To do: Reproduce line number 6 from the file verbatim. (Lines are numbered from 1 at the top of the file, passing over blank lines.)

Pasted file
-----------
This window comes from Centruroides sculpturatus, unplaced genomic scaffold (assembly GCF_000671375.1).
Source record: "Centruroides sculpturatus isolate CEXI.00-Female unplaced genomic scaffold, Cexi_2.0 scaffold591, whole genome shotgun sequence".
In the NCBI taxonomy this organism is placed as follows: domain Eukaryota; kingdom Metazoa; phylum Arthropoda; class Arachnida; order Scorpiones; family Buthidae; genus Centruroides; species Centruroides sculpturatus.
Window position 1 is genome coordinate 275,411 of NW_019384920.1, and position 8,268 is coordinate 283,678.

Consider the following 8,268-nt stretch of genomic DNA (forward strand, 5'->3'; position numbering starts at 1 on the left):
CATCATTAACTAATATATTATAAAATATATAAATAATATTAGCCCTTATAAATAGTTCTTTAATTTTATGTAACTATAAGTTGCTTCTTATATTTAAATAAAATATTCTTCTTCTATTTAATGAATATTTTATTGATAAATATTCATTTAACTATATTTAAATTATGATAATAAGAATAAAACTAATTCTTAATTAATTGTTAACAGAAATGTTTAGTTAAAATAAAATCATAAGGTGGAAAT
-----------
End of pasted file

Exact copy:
CATCATTAACTAATATATTATAAAATATATAAATAATATTAGCCCTTATAAATAGTTCTTTAATTTTATGTAACTATAAGTTGCTTCTTATATTTAAATAAAATATTCTTCTTCTATTTAATGAATATTTTATTGATAAATATTCATTTAACTATATTTAAATTATGATAATAAGAATAAAACTAATTCTTAATTAATTGTTAACAGAAATGTTTAGTTAAAATAAAATCATAAGGTGGAAAT